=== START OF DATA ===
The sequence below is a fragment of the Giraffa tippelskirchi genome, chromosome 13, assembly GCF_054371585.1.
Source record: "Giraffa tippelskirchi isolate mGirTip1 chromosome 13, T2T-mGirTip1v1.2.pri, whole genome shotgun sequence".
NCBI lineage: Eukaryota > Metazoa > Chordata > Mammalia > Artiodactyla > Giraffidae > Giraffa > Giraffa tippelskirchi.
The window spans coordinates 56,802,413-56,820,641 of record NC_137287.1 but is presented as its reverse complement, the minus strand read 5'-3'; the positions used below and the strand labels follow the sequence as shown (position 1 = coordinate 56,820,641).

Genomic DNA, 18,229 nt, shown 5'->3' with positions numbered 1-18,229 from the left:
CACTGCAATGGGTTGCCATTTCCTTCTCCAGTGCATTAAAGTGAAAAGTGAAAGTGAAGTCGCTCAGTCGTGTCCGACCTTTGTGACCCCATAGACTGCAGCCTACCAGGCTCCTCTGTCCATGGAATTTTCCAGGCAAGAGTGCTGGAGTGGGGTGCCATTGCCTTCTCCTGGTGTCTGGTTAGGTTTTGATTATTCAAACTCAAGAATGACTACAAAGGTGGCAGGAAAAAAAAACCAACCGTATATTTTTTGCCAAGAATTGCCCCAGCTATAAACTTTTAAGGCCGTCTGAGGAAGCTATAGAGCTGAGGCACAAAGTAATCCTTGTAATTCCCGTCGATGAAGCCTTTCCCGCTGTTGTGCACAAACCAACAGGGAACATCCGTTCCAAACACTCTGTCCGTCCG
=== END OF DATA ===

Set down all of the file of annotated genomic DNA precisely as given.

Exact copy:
The sequence below is a fragment of the Giraffa tippelskirchi genome, chromosome 13, assembly GCF_054371585.1.
Source record: "Giraffa tippelskirchi isolate mGirTip1 chromosome 13, T2T-mGirTip1v1.2.pri, whole genome shotgun sequence".
NCBI lineage: Eukaryota > Metazoa > Chordata > Mammalia > Artiodactyla > Giraffidae > Giraffa > Giraffa tippelskirchi.
The window spans coordinates 56,802,413-56,820,641 of record NC_137287.1 but is presented as its reverse complement, the minus strand read 5'-3'; the positions used below and the strand labels follow the sequence as shown (position 1 = coordinate 56,820,641).

Genomic DNA, 18,229 nt, shown 5'->3' with positions numbered 1-18,229 from the left:
CACTGCAATGGGTTGCCATTTCCTTCTCCAGTGCATTAAAGTGAAAAGTGAAAGTGAAGTCGCTCAGTCGTGTCCGACCTTTGTGACCCCATAGACTGCAGCCTACCAGGCTCCTCTGTCCATGGAATTTTCCAGGCAAGAGTGCTGGAGTGGGGTGCCATTGCCTTCTCCTGGTGTCTGGTTAGGTTTTGATTATTCAAACTCAAGAATGACTACAAAGGTGGCAGGAAAAAAAAACCAACCGTATATTTTTTGCCAAGAATTGCCCCAGCTATAAACTTTTAAGGCCGTCTGAGGAAGCTATAGAGCTGAGGCACAAAGTAATCCTTGTAATTCCCGTCGATGAAGCCTTTCCCGCTGTTGTGCACAAACCAACAGGGAACATCCGTTCCAAACACTCTGTCCGTCCG